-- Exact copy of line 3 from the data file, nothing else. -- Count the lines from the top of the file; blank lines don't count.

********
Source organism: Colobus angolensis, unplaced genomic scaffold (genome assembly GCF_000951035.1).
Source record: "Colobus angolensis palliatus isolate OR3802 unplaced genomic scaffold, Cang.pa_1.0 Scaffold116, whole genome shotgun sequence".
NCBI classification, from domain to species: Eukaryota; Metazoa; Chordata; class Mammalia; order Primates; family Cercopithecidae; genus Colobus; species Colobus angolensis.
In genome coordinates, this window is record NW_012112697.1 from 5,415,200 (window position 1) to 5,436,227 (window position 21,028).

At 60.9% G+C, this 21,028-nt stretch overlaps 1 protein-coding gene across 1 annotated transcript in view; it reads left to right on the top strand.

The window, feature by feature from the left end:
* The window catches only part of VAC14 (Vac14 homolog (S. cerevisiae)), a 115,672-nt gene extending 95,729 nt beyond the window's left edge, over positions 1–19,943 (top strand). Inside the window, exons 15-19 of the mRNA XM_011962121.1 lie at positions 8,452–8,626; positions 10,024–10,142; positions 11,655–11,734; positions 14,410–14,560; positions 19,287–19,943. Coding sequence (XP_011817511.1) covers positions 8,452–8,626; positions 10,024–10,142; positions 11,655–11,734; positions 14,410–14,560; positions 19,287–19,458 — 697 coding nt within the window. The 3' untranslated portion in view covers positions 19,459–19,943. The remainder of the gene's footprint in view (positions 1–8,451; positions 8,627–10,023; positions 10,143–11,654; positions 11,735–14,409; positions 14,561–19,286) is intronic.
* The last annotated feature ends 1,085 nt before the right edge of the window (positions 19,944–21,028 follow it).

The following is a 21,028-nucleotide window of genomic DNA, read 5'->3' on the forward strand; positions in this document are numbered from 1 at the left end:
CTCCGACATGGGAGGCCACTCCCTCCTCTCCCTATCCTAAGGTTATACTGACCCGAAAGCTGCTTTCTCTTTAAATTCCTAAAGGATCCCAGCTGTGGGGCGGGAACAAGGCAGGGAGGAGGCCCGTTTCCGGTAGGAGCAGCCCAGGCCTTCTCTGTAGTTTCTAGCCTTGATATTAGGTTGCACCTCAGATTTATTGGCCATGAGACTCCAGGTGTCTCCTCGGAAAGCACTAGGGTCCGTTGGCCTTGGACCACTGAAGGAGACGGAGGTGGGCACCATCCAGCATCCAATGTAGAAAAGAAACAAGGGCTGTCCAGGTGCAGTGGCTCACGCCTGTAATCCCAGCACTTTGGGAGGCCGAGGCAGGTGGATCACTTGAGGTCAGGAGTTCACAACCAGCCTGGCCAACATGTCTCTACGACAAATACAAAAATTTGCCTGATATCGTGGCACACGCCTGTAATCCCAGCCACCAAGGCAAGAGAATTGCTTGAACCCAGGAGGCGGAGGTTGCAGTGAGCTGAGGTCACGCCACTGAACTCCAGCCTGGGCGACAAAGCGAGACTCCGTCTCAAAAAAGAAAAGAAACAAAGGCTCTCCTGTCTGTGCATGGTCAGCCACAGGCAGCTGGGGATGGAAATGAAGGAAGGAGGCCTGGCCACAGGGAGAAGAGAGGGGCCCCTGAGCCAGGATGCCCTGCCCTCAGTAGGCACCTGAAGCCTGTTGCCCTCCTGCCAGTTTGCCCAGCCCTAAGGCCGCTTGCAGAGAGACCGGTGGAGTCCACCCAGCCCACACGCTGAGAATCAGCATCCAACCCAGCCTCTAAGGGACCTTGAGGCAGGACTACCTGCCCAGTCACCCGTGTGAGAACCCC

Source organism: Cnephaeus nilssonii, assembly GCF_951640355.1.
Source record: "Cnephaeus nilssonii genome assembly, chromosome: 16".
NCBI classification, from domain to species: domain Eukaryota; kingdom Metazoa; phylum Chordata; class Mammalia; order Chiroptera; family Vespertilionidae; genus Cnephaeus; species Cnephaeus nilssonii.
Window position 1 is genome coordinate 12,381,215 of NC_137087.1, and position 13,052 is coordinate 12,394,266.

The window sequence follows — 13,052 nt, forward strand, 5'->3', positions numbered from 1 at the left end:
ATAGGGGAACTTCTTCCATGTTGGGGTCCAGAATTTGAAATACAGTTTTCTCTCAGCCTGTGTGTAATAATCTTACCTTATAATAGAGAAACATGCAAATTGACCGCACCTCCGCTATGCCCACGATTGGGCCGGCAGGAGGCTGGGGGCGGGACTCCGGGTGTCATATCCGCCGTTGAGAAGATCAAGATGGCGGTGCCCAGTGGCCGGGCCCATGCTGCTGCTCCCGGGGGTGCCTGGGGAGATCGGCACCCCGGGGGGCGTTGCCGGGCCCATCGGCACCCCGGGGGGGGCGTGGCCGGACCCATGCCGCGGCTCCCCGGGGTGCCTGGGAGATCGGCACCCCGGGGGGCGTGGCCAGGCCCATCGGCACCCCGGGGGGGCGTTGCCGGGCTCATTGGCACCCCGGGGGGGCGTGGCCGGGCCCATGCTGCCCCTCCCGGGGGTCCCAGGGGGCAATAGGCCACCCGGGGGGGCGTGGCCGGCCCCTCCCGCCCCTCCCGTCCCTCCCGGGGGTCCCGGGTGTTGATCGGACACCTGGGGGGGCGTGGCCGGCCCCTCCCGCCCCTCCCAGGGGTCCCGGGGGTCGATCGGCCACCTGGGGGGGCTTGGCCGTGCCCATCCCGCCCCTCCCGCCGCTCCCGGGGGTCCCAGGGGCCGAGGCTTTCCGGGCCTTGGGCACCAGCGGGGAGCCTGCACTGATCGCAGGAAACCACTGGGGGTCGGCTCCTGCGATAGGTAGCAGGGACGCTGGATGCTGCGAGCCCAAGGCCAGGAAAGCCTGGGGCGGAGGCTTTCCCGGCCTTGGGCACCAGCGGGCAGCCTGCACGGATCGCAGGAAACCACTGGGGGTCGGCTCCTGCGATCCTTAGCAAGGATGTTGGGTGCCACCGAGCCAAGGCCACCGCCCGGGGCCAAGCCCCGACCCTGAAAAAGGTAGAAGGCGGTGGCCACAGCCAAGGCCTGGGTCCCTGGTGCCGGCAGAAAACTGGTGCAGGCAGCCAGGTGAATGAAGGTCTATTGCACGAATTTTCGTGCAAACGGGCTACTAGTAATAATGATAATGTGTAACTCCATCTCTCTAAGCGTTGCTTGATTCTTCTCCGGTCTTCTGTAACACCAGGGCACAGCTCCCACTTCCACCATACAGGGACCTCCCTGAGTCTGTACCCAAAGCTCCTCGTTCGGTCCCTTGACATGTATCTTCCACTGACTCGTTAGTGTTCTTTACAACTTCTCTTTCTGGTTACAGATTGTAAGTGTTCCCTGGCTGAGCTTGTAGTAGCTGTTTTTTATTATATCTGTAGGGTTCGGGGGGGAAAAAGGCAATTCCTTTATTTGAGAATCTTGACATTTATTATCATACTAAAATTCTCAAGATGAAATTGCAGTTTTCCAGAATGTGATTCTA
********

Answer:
NCBI classification, from domain to species: Eukaryota; Metazoa; Chordata; class Mammalia; order Primates; family Cercopithecidae; genus Colobus; species Colobus angolensis.